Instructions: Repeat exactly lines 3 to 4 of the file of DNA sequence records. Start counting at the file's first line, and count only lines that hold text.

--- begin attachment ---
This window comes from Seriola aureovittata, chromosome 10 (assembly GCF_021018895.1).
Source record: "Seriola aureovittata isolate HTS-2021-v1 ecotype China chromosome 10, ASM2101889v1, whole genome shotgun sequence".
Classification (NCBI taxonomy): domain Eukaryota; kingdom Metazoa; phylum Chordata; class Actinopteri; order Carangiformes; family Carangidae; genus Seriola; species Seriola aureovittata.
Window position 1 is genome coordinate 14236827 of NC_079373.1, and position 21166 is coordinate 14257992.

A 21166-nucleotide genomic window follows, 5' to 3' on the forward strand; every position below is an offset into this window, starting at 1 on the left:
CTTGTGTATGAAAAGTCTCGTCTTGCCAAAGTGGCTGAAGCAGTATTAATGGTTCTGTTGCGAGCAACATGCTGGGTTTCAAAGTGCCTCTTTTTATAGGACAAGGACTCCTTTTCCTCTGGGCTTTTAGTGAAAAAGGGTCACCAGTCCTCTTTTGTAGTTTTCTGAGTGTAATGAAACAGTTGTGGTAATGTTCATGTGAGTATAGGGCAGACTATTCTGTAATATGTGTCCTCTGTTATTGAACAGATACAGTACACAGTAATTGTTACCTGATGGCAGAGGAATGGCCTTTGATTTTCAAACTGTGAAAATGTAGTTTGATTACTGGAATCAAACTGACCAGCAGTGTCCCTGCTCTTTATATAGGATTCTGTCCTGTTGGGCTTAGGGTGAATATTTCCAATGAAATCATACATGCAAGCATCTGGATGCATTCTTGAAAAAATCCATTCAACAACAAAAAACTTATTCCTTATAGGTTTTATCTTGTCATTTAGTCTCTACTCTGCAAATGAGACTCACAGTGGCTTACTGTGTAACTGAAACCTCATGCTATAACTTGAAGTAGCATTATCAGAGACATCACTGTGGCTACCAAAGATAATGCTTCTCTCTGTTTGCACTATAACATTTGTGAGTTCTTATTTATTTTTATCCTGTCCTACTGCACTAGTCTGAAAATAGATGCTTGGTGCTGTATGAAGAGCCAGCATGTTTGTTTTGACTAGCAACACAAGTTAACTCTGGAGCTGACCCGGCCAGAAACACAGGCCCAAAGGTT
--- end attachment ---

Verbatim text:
Classification (NCBI taxonomy): domain Eukaryota; kingdom Metazoa; phylum Chordata; class Actinopteri; order Carangiformes; family Carangidae; genus Seriola; species Seriola aureovittata.
Window position 1 is genome coordinate 14236827 of NC_079373.1, and position 21166 is coordinate 14257992.